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“It is null and void”: Edison Ehie Faults Rivers Assembly’s Overriding Of Fubara

CAN THE RIVERS STATE HOUSE OF ASSESMBLY REMOVE THE POWER OF THE GOVERNOR TO APPOINT THE CHAIRMAN AND MEMBERS OF THE RIVERS STATE HOUSE OF ASSEMBLY SERVICE COMMISSION AND TRANSFER IT TO THE HOUSE?

BACKGROUND
On Thursday February 15, 2024 at its 109th Legislative sitting, the House passed into Law, the Rivers State House of Assembly Service Commission (Amendment) Bill, 2024. The Bill repealed the Rivers State House of Assembly Service Commission (Amendment) Law, No. 3 of 2006 and further amended the Rivers State House of Assembly Service Commission Law of 1999. The Bill was sent to the Governor for his assent and after the statutory 30 days, the House re-passed the Bill into Law on 22nd March, 2024.

The Rivers State House of Assembly Service Commission was established by the Rivers State House of Assembly Service Commission Law of 1999. Section 2 provides:
“The Commission shall comprise a Chairman and four other members who shall in the opinion of the Speaker be persons of unquestionable integrity.

“The Chairman and members of the Commission shall be appointed by the Rivers State House of Assembly acting on the advice and recommendation of the House Committee of Selection and shall in making the appointment be guided by the geographical spread and diversity of the people of Rivers State.”

The above section was repealed by the Rivers State House of Assembly Service Commission (Amendment) Law No 3, 2006. In sections 2 and 3, the Amendment Law provides that:
S. 2 “Section 2 of the Principal Law is amended by repealing subsection (1) and substituting the following subsection:
“(1) The Commission shall comprise a Chairman and 4 (four) other members.
S. 3 “Section 2(2) of the Principal Law is amended by repealing subsection (2) and substituting the following subsection:
“(2) The Chairman and members of the Commission shall be appointed by the Governor subject to the confirmation by the House of Assembly and shall in making the appointment be guided by the geographical spread and diversity of the people of Rivers State.”

The import of the 2024 Amendment Bill passed into Law by the House is that the Governor will no longer have the power to appoint the Chairman and members of the Rivers State House of Assembly Service Commission and the power of appointment shall be vested in the House of Assembly.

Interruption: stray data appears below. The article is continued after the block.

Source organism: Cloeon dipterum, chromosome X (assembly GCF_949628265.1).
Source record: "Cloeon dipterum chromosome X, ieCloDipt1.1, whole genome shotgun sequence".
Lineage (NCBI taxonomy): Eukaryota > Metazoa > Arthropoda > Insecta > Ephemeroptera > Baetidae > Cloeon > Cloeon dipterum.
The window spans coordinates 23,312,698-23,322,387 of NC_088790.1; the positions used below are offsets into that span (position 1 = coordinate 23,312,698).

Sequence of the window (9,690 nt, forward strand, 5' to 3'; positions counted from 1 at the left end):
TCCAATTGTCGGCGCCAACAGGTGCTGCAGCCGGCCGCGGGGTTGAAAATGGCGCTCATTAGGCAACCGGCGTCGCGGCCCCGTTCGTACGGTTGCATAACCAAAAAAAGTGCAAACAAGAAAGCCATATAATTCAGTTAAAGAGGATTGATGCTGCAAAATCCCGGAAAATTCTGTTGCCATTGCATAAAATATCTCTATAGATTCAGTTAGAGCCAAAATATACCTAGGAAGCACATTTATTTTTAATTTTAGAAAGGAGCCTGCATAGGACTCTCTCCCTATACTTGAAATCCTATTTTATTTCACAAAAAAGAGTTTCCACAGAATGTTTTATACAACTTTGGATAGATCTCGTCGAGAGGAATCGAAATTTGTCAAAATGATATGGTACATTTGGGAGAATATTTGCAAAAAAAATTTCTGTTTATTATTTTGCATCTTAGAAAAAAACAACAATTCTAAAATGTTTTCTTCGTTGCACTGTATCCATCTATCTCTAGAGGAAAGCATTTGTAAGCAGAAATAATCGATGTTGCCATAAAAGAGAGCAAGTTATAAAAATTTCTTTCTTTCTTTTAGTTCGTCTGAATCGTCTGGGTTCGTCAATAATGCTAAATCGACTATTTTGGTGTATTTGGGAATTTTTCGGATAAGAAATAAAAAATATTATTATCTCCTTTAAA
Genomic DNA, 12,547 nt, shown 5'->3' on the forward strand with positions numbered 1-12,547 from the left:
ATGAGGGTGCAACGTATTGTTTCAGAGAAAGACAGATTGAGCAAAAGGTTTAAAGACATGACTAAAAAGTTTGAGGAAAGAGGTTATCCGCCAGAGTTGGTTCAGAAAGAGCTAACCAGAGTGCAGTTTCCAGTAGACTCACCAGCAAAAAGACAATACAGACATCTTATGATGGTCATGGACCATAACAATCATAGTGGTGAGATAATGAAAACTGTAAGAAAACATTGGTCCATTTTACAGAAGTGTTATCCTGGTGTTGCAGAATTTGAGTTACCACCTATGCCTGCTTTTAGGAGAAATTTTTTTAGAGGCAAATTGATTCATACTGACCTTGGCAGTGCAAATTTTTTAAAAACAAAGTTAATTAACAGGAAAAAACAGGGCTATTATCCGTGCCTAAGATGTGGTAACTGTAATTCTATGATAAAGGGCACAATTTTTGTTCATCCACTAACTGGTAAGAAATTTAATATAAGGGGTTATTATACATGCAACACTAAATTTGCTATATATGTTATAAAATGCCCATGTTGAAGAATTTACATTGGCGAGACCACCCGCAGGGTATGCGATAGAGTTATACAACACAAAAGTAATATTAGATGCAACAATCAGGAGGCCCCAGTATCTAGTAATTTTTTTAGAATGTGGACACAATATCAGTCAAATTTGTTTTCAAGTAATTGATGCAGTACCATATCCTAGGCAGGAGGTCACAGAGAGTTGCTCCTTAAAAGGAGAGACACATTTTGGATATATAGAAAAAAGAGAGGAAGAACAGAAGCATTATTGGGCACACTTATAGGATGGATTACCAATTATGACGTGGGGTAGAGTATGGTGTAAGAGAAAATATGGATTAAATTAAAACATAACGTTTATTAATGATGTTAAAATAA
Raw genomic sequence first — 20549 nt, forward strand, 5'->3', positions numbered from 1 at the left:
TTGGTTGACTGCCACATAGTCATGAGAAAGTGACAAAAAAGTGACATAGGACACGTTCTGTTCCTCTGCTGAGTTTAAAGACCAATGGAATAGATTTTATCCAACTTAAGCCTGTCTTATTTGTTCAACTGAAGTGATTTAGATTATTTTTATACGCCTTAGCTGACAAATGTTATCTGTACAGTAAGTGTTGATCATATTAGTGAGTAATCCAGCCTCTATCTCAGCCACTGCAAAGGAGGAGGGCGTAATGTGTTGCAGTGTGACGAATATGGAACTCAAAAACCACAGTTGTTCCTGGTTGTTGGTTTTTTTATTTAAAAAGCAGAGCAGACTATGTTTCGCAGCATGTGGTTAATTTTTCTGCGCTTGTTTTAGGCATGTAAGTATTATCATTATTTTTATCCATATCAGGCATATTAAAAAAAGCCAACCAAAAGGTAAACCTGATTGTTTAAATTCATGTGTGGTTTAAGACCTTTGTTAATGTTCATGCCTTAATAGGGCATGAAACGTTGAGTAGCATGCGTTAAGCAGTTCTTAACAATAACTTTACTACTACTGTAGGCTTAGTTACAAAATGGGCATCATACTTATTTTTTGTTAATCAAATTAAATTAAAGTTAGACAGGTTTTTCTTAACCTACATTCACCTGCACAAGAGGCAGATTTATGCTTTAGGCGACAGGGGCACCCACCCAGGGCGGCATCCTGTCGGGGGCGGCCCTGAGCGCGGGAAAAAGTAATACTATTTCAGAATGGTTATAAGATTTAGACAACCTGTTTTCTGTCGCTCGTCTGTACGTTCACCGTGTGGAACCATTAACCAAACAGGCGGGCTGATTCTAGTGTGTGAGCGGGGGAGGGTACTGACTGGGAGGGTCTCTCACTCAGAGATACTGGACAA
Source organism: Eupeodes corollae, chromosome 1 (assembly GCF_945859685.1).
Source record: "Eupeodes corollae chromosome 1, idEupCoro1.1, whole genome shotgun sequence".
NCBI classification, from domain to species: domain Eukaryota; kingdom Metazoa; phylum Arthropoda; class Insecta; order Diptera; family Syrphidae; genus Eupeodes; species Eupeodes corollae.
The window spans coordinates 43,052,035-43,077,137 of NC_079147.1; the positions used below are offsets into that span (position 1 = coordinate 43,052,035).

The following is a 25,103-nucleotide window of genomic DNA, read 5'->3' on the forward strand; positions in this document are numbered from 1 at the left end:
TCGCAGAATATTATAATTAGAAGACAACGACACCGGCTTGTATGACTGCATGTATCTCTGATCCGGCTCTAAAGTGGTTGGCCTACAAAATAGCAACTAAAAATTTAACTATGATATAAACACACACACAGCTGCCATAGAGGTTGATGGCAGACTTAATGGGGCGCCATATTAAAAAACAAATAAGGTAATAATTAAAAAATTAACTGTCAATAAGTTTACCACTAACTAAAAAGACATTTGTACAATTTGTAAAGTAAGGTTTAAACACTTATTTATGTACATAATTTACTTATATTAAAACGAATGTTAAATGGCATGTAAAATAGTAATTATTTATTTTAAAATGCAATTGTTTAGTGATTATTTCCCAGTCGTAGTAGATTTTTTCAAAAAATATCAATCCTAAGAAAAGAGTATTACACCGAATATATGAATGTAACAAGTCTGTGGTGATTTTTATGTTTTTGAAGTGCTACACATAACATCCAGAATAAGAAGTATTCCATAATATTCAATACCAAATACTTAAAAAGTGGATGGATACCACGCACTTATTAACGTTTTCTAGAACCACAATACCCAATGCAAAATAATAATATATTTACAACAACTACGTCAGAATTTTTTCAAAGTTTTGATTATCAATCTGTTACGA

LEGAL ISSUES
The first issue to consider is the Constitutional power of the Governor. Section 5(2) of the Constitution of the Federal Republic of Nigeria, 1999 provides that the executive powers of the State shall be vested in the Governor of that State.”

Further, section 176(2) provides that:
“The Governor of a State shall be the Chief Executive of that State.”

This follows that the Governor is the Chief Executive Officer of the State Government and by the powers vested on him, is responsible for making appointments into various executive bodies, subject to the provisions of the 1999 Constitution and other statutes. All Commissions and other parastatals are executive bodies under the control of the Governor. The House of Assembly Service Commission is an executive body and as such, the Chairman and members can only be appointed by the Governor. The House of Assembly has no powers to make any appointment into an executive body as no statutory body is under the control of the legislature.

The Rivers State House of Assembly should not mistake the presence of the building of the Service Commission in its premises as conferring powers on the House to appoint the Chairman and members of the Commission.

The second issue to consider is the Constitutional alteration of 2023. In that alteration, the Third schedule was amended to include State Houses of Assembly Service Commissions, which invariably follows that a State House of Assembly Commission is one of State bodies established by section 197 of the 1999 Constitution.

Let’s be reminded that section 198 of the 1999 Constitution gives the Governor the power of appointment into various executive bodies, subject to confirmation by a resolution of the House of Assembly of a State. The job of the Rivers State House of Assembly ends with the confirmation of the appointees.

The alteration to the Third schedule, paragraph 1A provides that the composition, tenure, structure, finance, functions, powers, and other proceedings of the Commission shall be as prescribed by a law of the House of Assembly of the State. Notice that the appointment of the Chairman and members of the Commission is not listed.

Therefore, it can be safely inferred that the power to appoint the Chairman and members of the House of Assembly Service Commission lies with the Governor, as is the case with the other bodies listed under section 197 of the 1999 Constitution.

There is nothing in the Alteration that, by any stretch of imagination, can be inferred to confer the power of appointing the Chairman and members of the Rivers State House of Assembly Service Commission on the Rivers State House of Assembly, notwithstanding the fact that the law creating the Commission was enacted by the Rivers State House of Assembly.

Thirdly, is the Rivers State House of Assembly Service Commission and its staff under the control of the State Government? To answer this question, we will take our voyage to section 318 of the 1999 Constitution. That section gives the definition of a Public Service of a State to mean: